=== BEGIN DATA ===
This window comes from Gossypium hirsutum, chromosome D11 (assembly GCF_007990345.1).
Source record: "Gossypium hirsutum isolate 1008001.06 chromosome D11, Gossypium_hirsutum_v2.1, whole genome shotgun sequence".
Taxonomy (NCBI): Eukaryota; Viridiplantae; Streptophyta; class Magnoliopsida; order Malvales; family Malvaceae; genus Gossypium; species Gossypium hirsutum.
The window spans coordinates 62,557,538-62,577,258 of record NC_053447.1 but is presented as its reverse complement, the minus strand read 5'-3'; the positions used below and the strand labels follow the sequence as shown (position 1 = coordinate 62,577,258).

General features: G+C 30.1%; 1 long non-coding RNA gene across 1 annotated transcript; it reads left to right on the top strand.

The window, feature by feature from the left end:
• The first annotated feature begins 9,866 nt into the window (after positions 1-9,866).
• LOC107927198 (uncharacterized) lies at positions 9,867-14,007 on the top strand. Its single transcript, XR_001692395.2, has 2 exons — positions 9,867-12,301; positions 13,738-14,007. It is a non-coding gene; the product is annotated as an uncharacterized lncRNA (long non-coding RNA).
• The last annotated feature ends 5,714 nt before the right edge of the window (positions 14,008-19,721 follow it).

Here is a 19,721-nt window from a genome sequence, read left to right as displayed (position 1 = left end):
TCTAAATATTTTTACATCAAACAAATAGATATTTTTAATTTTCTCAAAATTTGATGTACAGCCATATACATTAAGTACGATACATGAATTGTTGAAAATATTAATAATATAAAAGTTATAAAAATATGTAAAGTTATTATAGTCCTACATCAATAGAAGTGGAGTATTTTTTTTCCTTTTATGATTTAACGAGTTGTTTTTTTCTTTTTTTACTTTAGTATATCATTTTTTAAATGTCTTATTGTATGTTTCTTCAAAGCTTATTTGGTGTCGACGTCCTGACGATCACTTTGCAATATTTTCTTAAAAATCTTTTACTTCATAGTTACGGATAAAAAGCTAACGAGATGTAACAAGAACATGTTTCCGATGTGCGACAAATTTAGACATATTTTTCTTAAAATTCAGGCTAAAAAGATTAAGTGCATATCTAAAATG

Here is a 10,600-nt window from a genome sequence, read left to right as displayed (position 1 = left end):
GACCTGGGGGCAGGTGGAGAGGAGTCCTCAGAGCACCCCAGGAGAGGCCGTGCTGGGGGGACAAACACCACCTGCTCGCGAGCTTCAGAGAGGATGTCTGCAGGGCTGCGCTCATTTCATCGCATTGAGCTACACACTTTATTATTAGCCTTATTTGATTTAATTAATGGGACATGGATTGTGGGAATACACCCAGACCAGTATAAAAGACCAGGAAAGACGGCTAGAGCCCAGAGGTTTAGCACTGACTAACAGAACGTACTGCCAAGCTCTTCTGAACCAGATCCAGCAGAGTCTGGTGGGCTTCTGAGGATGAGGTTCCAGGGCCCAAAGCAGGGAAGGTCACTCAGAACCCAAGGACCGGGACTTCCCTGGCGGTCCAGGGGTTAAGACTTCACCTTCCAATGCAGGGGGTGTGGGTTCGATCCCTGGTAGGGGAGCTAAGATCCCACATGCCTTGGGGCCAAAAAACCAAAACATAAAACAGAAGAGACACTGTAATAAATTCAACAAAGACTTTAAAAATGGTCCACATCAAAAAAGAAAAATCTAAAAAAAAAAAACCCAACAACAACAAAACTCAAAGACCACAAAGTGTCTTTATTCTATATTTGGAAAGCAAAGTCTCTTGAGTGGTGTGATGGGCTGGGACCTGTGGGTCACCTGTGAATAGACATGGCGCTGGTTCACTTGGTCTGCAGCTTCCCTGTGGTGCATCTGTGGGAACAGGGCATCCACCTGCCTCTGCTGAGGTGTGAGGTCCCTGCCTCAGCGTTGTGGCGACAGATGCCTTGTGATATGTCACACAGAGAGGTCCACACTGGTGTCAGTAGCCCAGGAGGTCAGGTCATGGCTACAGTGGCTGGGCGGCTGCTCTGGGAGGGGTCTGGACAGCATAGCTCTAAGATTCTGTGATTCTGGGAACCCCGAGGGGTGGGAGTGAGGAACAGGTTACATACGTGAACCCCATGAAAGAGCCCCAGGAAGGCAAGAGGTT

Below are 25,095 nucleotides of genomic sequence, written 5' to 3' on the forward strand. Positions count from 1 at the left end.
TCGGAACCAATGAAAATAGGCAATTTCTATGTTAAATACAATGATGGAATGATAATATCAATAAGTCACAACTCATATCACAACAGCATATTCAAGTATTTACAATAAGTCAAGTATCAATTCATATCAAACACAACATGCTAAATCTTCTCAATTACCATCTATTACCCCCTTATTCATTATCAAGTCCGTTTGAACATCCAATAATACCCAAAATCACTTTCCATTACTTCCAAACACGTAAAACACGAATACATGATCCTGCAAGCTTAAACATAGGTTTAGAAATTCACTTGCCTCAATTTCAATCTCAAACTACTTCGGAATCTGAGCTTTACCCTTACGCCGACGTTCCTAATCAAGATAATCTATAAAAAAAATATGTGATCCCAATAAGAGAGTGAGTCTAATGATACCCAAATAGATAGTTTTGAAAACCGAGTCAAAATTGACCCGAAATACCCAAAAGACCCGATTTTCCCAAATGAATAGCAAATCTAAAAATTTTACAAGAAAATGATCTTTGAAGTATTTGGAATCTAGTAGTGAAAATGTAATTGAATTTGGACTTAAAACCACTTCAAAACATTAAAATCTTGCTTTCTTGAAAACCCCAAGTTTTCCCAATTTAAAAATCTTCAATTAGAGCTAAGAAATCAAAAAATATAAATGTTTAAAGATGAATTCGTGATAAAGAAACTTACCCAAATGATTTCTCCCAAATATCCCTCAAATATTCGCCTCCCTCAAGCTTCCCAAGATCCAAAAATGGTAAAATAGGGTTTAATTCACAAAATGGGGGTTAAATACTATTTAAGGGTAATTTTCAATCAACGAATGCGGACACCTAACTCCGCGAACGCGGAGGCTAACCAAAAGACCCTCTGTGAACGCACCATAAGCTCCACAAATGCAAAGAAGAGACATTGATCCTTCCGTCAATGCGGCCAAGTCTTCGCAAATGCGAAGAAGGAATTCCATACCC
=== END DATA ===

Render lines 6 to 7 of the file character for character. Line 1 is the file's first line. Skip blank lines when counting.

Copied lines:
The window, feature by feature from the left end:
• The first annotated feature begins 9,866 nt into the window (after positions 1-9,866).